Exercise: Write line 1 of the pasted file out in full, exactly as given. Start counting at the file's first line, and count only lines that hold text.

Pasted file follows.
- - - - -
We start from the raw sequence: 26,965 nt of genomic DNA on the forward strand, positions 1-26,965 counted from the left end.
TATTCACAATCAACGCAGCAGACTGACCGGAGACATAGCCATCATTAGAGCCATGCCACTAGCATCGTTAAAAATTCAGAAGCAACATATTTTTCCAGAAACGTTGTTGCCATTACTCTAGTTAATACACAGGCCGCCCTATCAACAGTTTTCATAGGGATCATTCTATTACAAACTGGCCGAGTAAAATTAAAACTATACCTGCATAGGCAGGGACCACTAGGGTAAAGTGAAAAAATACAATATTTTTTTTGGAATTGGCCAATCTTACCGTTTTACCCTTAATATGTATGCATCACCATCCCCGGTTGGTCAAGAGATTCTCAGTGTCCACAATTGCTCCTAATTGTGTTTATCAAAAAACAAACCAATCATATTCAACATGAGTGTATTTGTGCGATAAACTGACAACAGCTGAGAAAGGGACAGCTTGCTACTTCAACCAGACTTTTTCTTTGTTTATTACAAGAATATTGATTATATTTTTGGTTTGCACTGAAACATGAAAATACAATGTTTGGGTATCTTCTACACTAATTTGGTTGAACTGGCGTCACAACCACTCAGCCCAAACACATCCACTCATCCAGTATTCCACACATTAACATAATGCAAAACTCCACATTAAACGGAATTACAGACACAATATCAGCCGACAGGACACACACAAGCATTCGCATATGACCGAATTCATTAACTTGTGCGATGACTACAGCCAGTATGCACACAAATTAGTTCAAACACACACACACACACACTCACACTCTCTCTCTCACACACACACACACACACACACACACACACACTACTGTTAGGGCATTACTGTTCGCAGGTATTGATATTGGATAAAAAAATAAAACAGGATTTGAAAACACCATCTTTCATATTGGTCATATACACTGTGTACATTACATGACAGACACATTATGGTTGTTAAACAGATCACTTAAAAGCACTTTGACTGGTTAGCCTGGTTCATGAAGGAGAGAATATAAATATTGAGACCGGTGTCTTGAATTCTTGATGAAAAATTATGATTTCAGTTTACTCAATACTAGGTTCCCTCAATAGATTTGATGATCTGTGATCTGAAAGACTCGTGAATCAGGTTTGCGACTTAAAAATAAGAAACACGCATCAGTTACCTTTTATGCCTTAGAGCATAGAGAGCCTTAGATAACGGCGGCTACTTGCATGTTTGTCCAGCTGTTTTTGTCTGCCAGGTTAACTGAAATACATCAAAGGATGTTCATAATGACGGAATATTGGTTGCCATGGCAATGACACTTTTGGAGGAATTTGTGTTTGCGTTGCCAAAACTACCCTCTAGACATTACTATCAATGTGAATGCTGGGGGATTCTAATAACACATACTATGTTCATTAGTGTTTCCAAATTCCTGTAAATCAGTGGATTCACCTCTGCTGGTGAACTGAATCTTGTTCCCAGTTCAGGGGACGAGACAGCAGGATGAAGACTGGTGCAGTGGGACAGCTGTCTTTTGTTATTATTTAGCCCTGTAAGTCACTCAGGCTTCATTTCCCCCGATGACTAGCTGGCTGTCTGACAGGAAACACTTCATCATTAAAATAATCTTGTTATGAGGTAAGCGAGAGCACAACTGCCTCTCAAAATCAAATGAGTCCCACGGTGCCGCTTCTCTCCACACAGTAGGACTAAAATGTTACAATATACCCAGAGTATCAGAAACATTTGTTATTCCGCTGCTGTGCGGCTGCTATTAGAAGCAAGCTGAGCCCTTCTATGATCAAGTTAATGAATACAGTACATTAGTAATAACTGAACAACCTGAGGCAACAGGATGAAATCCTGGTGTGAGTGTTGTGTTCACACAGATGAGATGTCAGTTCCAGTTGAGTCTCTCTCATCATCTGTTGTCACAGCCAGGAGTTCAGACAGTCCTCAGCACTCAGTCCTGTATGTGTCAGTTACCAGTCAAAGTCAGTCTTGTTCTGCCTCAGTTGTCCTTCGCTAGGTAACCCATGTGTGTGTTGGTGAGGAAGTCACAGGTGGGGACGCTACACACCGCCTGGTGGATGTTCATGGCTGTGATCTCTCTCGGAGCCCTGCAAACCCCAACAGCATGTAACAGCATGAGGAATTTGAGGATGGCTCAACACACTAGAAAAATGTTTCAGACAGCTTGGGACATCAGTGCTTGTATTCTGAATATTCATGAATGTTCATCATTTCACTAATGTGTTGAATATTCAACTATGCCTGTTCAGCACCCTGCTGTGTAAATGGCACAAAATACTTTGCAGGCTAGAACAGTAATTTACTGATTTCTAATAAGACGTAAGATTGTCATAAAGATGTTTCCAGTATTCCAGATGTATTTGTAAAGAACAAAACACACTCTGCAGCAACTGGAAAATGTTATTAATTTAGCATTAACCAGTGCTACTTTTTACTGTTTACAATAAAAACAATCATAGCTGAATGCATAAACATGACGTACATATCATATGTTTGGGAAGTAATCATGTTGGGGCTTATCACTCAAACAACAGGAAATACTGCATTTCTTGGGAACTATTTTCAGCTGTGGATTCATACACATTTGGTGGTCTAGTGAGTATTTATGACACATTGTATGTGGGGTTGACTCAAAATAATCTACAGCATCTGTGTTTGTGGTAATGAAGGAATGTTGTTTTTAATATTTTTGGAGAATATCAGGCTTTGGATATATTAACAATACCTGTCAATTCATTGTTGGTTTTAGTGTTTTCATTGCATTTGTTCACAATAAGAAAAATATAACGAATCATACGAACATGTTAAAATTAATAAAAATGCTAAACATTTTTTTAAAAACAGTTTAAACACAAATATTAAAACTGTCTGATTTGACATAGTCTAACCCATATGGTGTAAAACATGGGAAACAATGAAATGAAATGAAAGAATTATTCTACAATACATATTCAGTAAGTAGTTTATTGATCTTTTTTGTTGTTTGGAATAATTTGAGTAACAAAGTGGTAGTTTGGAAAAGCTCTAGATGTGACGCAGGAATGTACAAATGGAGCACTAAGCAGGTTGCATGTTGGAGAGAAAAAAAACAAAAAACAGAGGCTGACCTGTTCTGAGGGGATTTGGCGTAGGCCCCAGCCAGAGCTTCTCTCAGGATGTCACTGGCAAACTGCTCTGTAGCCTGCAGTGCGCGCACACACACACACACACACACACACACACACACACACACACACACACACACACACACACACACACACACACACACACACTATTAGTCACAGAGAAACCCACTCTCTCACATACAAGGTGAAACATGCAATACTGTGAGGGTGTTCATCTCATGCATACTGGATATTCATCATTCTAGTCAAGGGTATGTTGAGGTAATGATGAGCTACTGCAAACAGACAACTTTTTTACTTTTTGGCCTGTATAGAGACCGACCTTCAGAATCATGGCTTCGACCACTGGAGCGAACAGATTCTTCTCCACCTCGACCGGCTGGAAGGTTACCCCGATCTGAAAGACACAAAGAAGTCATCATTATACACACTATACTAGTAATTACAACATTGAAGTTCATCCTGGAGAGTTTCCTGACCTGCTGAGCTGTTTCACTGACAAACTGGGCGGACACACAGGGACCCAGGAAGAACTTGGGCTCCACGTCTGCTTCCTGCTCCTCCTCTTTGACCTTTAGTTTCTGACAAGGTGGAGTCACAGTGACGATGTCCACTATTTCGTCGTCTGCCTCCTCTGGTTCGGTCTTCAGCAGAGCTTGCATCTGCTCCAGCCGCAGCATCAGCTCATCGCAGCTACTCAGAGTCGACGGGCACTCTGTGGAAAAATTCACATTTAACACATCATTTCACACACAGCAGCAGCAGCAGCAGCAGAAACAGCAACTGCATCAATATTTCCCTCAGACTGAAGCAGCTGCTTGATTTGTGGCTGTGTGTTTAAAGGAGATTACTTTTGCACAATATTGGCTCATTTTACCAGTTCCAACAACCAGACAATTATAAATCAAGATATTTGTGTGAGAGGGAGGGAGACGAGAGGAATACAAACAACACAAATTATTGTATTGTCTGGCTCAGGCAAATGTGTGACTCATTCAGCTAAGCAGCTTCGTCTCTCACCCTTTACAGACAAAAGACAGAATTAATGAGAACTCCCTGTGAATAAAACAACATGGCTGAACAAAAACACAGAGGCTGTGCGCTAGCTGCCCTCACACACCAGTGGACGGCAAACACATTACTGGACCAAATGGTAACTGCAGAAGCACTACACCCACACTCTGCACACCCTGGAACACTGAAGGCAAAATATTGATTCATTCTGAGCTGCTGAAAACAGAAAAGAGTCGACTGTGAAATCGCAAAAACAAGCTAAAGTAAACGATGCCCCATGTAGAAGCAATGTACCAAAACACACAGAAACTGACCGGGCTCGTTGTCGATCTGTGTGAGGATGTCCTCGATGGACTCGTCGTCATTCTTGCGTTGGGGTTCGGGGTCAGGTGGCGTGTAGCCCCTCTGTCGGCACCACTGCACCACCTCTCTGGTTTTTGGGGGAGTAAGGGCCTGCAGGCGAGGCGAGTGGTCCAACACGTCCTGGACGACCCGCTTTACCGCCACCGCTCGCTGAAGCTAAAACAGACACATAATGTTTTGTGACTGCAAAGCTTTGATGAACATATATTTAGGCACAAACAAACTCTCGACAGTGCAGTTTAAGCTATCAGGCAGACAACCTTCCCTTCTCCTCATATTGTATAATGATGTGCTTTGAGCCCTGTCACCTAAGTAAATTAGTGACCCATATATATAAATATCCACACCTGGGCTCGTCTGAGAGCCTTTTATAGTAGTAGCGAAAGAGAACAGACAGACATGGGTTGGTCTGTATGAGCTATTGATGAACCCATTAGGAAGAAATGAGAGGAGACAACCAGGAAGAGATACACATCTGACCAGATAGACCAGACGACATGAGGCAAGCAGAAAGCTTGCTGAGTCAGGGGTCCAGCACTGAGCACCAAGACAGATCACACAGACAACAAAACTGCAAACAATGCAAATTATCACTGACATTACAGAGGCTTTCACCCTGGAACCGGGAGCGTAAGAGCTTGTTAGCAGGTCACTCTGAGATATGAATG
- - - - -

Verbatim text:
We start from the raw sequence: 26,965 nt of genomic DNA on the forward strand, positions 1-26,965 counted from the left end.